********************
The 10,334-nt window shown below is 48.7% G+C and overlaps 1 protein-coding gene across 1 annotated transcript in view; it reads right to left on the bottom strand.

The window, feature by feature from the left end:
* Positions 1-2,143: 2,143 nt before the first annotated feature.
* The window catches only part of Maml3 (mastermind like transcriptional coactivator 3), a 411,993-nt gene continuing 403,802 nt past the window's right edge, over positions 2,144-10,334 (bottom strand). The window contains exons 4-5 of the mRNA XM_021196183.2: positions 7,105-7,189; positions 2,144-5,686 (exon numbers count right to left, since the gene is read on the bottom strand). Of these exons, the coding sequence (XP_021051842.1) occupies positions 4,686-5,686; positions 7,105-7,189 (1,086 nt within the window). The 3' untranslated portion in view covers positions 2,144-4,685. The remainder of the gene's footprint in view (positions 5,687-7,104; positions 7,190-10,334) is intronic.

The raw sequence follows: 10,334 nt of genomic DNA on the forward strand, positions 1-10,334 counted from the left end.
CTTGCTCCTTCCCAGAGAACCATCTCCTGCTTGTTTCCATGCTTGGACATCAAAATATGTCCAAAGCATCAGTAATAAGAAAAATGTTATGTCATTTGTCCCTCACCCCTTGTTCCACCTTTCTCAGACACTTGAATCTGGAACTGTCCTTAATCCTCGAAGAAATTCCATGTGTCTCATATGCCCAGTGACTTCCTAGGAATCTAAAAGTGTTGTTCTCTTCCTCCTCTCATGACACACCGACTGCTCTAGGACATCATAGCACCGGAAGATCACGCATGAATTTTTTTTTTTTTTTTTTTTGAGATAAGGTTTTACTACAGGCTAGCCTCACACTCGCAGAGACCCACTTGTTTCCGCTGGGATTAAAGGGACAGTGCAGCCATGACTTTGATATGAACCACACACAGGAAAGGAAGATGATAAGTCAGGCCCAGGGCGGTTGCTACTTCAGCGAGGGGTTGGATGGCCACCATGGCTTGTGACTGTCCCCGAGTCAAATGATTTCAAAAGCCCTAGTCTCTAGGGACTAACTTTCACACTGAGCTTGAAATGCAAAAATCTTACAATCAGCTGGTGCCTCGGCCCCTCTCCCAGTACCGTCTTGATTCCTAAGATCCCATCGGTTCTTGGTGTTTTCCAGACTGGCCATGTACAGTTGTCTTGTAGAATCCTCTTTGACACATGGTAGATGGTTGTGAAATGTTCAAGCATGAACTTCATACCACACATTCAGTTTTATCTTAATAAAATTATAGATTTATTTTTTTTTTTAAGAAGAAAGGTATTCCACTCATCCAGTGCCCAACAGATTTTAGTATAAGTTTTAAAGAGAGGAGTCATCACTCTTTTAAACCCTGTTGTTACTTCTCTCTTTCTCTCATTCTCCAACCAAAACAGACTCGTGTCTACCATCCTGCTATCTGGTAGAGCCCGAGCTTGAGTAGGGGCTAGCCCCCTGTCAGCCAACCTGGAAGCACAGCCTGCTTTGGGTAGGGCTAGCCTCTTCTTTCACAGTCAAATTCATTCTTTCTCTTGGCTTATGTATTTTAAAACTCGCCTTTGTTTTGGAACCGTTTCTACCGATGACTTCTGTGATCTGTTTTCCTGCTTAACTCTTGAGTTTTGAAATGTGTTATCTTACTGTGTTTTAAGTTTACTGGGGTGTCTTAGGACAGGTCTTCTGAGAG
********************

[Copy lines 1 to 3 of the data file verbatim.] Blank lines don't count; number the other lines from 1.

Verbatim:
The 10,334-nt window shown below is 48.7% G+C and overlaps 1 protein-coding gene across 1 annotated transcript in view; it reads right to left on the bottom strand.

The window, feature by feature from the left end:
* Positions 1-2,143: 2,143 nt before the first annotated feature.